Daughters don’t have knots in their neck and knots in their legs and daughters don’t get knots.

Grown-ups do. Mothers do.

A daughter can cry to her mother, “that’s so unfair!”

Speaking of.

Yesterday the Mexican woman that has worked (legally) for my parents for the past 25 years spoke about her friends and family who are scared of today.

Mexicans, Hispanics, Mexican-Americans—people—that’s all that really matters, right? People—who are deeply rooted in this community. Mexicans who have revitalized a ghost town. Revitalized a downtown. Brought business and restaurants and bought houses (and paid cash) and the Catholic Church that was a relic? An empty museum that I drove by my entire life? Is now packed throughout the week.

With celebrations. With worship. With people who love Jesus.

And she says, “they’re fleeing”. They are selling their houses and pulling their children from our schools and they are leaving businesses  behind and since I’m feeling more like a rebellious daughter than a responsible Mother, I’d like to offer a challenge.

No. Wait. Daughter’s don’t challenge. They dare.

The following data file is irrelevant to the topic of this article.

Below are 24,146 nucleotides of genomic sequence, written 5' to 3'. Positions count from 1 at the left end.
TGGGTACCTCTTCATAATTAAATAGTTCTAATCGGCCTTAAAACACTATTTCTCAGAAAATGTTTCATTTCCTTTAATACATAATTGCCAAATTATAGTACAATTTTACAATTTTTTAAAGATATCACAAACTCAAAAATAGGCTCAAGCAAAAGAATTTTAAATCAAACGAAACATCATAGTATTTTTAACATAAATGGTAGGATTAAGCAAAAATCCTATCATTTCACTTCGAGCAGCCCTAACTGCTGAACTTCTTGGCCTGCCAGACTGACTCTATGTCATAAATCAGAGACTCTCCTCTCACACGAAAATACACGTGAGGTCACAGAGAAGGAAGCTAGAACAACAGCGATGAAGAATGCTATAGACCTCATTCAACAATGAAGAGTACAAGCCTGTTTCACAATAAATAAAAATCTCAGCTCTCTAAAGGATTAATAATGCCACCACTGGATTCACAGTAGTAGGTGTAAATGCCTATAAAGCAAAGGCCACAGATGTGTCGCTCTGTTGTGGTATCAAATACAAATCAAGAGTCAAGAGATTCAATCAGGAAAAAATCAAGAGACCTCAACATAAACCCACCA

I dare the current administration to visit our little town in Southwest Arkansas. Immigration? Consolidation? The blending of faiths and cultures and languages—the blending of the ultimate step-family? Well. This town got it right. And before we go building walls and ripping apart families, somebody should visit.

And like a child in school, they should take notes.

Ok, where was I?

Number 6. I loss the ability to filter. Wait. Maybe we already covered it, but I’m guessing it bares (bears?) mentioning again.

Number 7. I lost people whom I loved with all my heart. My Grandmother Pearl. My Mammaw, my aunt Betty, my aunt Mooney, my aunt Ida, my aunt Ann. Incredibly strong women who are completely to blame for the aforementioned #6. 🙂